With Election Day 2017 in the rear view mirror it’s all over except, well the truth is, more counting and perhaps even recounting of ballots.
The final, unofficial results posted on board of election websites across the state are not the final word, said Montgomery County Board of Elections Deputy Director Steve Harsman.
Late arriving absentee ballots and provisional ballots that were cast when there were questions about a voter’s eligibility, must still be counted before Ohio’s county boards can certify final, official results by Nov. 28.
Absentee ballots can arrive at the board by Nov. 17 and will be counted if they are postmarked by Nov. 6 for those originating in the U.S. or Nov. 7 for overseas voters, Harsman said.
So where races are close, losers can hope they may still have a chance to prevail.
Harsman said close races where results could possibly change include the Dayton school board, Phillipsburg income tax, Perry Township police levy and Brookville council.
But while hope may spring eternal, Harsman said history shows that the outcome on Election Night typically holds even after absentee and provisional ballots are counted.
Take the race for Clayton mayor, where long-time Mayor Joyce Deitering lost by 31 votes to Mike Stevens.
An automatic recount is triggered when the margin of difference in the vote falls within one-half of one percent. So in a two-person race like the Clayton mayor’s race the total number of votes cast — 3,363 as of Tuesday night — is multipled by .005, which equals 16.8 votes, which would be the trigger for an automatic recount.
As of Wednesday the board had 29 provisional ballots from Clayton to verify and count, and an unknown number of Clayton ballots in the two trays of absentee ballots delivered on Wednesday by the U.S. Post Office.
Dietering, who could not be reached for comment, would have to get 19 more votes to put the race into automatic recount, Harsman said.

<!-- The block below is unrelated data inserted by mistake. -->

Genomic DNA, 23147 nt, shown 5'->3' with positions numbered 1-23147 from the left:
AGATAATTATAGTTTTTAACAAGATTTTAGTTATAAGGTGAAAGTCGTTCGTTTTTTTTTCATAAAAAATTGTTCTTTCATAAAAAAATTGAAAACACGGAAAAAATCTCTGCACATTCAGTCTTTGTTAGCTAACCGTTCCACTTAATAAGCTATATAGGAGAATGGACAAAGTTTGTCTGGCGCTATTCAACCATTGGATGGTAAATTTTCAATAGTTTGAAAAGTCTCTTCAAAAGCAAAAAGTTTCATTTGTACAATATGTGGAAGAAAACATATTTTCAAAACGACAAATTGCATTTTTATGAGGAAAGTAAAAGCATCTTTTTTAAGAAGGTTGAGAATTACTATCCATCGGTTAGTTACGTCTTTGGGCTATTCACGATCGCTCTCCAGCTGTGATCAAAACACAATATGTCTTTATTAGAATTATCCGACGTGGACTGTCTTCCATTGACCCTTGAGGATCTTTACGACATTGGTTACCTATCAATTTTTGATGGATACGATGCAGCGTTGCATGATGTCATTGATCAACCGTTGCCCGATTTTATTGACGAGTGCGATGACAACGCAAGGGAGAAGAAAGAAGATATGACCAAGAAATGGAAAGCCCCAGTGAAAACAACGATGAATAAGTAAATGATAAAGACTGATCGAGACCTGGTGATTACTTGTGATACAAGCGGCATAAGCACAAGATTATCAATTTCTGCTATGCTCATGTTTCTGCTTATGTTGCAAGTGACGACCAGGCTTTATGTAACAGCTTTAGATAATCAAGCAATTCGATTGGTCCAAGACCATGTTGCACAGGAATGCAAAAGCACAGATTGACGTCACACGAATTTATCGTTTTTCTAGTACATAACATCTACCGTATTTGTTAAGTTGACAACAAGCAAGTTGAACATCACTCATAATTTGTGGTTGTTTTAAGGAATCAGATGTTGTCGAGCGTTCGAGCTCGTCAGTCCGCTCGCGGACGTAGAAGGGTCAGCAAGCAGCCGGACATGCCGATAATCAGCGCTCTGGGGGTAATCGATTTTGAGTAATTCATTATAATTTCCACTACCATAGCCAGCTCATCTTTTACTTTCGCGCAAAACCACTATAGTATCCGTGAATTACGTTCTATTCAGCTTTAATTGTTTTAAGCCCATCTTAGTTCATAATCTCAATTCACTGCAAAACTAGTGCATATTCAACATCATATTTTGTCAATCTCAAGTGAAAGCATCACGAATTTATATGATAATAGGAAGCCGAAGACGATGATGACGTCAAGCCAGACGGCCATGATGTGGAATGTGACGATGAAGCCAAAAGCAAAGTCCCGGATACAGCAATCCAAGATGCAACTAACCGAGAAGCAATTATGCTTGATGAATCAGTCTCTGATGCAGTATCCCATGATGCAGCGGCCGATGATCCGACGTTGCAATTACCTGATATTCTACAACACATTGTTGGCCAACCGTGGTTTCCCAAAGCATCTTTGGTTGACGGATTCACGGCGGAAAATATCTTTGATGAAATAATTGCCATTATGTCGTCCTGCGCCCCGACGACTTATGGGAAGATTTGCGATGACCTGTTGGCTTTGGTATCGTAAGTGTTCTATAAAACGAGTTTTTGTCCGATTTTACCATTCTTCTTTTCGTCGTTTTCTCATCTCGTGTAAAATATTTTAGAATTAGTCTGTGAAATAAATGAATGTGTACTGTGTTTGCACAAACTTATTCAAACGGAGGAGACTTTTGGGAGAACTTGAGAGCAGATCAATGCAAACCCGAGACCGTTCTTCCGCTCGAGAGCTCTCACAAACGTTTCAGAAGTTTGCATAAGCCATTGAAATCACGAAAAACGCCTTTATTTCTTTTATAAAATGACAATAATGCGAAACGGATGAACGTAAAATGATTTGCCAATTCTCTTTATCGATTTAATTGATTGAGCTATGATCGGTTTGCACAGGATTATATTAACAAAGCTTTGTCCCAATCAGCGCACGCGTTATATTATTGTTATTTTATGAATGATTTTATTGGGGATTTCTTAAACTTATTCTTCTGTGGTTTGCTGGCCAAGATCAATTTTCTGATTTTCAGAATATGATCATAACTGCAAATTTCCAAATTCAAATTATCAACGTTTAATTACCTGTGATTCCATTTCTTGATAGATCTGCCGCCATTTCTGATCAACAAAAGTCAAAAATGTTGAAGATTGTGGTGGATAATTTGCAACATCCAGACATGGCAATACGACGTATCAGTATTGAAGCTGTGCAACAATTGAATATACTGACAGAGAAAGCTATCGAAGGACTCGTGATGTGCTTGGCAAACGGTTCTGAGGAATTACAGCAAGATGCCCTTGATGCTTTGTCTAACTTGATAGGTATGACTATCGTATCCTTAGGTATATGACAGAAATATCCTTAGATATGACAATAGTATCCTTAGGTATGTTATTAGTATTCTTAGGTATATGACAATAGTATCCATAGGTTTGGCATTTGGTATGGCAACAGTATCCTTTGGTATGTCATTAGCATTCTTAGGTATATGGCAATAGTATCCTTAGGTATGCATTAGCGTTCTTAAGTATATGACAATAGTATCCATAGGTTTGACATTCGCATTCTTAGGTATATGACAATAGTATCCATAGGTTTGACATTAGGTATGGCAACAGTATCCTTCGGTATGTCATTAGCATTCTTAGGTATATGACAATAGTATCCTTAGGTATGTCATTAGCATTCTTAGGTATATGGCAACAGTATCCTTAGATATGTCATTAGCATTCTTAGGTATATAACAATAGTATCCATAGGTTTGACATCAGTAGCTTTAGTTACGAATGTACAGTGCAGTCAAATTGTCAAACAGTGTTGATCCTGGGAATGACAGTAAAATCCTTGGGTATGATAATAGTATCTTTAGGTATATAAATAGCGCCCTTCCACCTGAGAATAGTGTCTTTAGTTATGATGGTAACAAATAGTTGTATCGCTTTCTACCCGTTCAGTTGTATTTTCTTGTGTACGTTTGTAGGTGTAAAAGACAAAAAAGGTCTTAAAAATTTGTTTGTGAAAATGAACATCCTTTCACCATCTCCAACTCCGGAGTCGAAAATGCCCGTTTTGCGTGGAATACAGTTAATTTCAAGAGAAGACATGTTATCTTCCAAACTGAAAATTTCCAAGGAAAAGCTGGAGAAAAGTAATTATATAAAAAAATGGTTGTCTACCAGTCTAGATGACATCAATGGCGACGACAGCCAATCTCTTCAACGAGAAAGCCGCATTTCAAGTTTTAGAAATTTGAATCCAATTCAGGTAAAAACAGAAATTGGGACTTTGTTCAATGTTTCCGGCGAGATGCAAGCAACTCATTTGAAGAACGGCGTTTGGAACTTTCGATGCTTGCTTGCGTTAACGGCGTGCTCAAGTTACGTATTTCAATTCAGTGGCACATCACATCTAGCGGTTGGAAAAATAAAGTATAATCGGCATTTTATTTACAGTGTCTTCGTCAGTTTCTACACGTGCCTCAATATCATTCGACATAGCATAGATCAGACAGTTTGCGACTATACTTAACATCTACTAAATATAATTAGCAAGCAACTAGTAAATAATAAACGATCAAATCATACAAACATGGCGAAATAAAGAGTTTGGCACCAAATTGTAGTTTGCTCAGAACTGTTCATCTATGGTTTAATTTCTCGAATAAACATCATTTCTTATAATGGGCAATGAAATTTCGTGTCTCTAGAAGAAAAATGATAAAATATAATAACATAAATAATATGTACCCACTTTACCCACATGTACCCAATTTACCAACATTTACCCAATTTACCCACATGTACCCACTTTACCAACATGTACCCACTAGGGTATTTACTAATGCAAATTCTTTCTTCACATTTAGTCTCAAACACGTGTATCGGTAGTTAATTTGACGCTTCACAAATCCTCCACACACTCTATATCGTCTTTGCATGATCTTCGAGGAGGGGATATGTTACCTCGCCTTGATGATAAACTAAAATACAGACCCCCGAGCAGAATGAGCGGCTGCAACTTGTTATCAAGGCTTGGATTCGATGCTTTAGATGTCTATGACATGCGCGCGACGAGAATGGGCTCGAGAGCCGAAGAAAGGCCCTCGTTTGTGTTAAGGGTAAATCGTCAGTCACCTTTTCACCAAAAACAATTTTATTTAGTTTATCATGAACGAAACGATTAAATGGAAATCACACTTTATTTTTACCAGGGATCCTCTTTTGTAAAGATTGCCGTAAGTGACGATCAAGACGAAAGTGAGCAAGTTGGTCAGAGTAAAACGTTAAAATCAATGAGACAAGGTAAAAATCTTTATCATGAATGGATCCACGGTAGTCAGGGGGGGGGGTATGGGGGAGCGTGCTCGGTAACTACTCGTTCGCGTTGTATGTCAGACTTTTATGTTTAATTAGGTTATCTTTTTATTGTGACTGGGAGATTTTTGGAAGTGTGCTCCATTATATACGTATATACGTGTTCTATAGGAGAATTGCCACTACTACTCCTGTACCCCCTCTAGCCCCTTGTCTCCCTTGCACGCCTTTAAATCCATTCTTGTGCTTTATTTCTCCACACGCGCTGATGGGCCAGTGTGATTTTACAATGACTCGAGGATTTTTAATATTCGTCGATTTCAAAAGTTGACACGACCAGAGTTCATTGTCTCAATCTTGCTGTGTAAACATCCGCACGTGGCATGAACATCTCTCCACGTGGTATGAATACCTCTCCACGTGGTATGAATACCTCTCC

“I really don’t see enough ballots here to put that into an automatic recount,” Harsman said. “Typically provisonals follow the same vote pattern.”
Ohio law also allows for a candidate to request a recount as long as the candidate pays for it, Harsman said.
Recounts in races with multi-person races are a little more complex. For example, in the Dayton School board race there were eight candidates for four seats. The only incumbent, Joe Lacey, placed fifth and so will lose his seat if the numbers hold.
To determine if an automatic recount is necessary the vote total for Karen Wick-Gagnet, whose 7,674 votes put her just ahead of Lacey, is added to the vote total of the four apparent losers - Lacey, Ann Marie Gallin, Paul Bradley and Jo’el Jones.
That total — 32,962 — is multiplied by .005, which equals 165, the margin that would be required for an automatic recount. That means the 201 vote difference between Wick-Gagnet and Lacey on election night is too wide to trigger an automatic recount, Harsman said. That could change with the tallying of absentee and provisional ballots, but Harsman said, “it’s highly unlikely based on our experience.”
Election officials love encouraging people to vote by saying every vote matters. The results for Phillipsburg’s proposed 0.5 percent income tax increase make that point well. The tax issue lost by two votes - 62 to 60, according to election night final, unofficial results.
Harsman said with so few people voting on the village’s proposed tax increase, the trigger for an automatic recount would be less than one vote.
It remains to be seen if somewhere in those trays of uncounted ballots there are three votes that will make village officials very happy.
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